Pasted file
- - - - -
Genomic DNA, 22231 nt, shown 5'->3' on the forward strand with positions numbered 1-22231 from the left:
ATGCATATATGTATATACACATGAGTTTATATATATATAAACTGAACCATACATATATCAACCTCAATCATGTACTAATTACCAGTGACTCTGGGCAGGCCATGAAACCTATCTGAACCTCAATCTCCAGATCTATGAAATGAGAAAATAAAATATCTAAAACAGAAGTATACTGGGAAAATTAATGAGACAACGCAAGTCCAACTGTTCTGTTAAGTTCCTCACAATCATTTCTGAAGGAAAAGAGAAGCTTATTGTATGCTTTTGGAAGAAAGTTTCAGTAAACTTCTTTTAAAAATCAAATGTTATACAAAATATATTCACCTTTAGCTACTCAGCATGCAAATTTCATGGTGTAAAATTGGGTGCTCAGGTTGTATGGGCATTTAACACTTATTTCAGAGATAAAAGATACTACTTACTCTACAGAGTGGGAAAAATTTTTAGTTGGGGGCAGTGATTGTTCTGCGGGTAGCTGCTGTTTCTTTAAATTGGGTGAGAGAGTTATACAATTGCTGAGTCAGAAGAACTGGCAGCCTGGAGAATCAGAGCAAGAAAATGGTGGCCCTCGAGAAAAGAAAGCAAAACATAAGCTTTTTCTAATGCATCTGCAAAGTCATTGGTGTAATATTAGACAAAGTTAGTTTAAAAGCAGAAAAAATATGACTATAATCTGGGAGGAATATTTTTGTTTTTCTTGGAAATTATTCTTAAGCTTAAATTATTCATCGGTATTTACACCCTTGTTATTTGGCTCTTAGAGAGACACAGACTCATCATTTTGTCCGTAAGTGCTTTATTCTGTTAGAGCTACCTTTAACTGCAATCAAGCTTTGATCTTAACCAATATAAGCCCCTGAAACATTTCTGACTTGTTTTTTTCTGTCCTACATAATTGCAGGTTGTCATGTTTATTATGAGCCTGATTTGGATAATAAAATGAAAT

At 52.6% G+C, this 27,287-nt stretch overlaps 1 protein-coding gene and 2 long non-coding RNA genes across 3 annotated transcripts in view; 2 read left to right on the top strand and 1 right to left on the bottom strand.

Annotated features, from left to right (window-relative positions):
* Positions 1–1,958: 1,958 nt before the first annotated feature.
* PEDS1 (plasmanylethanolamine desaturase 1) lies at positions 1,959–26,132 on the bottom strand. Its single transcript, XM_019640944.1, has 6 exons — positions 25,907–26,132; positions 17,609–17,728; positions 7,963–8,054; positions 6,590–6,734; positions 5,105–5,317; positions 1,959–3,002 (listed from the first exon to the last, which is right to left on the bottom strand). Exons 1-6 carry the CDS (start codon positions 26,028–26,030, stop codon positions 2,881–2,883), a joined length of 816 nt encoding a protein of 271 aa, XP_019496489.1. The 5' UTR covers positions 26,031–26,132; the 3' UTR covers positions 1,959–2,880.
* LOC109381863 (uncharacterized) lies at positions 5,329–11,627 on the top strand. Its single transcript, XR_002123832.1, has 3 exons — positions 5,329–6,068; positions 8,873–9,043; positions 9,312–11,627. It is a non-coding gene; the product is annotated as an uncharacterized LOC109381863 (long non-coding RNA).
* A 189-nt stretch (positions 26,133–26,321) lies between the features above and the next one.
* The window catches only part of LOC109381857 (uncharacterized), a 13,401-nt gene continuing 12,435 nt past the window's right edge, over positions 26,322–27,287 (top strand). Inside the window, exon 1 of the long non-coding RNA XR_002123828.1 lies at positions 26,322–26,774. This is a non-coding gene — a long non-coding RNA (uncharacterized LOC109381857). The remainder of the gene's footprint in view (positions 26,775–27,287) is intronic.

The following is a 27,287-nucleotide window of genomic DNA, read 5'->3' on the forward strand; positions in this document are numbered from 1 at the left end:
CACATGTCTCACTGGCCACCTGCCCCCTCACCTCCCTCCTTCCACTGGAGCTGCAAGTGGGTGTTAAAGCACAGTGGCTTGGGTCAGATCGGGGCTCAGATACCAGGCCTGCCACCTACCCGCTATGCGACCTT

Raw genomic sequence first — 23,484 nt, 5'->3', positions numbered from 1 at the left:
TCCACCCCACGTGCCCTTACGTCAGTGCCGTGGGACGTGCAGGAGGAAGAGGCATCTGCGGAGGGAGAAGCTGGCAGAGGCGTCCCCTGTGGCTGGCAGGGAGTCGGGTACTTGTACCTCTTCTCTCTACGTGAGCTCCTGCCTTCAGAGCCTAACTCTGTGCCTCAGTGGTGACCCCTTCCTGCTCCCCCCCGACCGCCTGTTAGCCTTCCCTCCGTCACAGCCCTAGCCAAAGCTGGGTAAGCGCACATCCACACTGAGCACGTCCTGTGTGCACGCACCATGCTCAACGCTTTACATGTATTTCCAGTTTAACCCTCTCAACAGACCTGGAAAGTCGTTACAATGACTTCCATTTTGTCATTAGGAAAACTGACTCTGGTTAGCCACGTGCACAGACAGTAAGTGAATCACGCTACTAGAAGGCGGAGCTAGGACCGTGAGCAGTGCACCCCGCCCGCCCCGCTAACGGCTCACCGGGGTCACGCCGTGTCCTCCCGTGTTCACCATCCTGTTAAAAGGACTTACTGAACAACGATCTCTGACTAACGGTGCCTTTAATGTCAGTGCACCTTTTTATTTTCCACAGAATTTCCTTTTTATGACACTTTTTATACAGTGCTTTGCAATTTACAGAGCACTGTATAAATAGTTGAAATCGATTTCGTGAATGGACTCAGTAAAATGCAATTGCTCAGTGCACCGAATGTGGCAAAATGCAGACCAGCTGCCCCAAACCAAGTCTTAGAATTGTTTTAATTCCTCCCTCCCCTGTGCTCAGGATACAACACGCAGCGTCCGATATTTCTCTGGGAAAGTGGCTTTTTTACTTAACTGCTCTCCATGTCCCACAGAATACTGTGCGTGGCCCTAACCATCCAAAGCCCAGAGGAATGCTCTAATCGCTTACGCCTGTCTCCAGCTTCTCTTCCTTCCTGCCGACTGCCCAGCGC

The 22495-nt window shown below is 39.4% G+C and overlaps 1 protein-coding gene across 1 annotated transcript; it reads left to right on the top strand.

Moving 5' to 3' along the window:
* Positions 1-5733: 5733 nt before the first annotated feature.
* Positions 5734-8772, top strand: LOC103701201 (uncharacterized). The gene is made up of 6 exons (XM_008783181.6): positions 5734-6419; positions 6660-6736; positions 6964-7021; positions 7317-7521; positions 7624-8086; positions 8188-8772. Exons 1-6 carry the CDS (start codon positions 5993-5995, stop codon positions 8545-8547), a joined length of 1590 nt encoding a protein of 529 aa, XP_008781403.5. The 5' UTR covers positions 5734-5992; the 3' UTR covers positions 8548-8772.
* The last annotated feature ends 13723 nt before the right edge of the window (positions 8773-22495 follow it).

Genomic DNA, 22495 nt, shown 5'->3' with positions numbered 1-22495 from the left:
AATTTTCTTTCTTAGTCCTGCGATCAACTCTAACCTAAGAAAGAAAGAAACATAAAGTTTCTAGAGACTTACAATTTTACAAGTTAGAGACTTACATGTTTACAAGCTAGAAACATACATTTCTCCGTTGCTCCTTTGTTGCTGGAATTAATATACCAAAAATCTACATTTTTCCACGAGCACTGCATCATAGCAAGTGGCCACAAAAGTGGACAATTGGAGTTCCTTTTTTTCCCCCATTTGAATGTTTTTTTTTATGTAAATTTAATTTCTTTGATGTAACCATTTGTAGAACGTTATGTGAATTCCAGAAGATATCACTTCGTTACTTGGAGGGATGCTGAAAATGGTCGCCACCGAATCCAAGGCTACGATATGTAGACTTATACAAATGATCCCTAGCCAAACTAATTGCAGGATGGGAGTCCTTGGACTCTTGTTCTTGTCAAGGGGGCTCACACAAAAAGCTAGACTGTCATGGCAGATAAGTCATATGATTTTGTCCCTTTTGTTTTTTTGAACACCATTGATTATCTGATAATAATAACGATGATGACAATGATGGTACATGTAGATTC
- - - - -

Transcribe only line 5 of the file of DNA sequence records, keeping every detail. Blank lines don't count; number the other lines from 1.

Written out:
* Positions 1–1,958: 1,958 nt before the first annotated feature.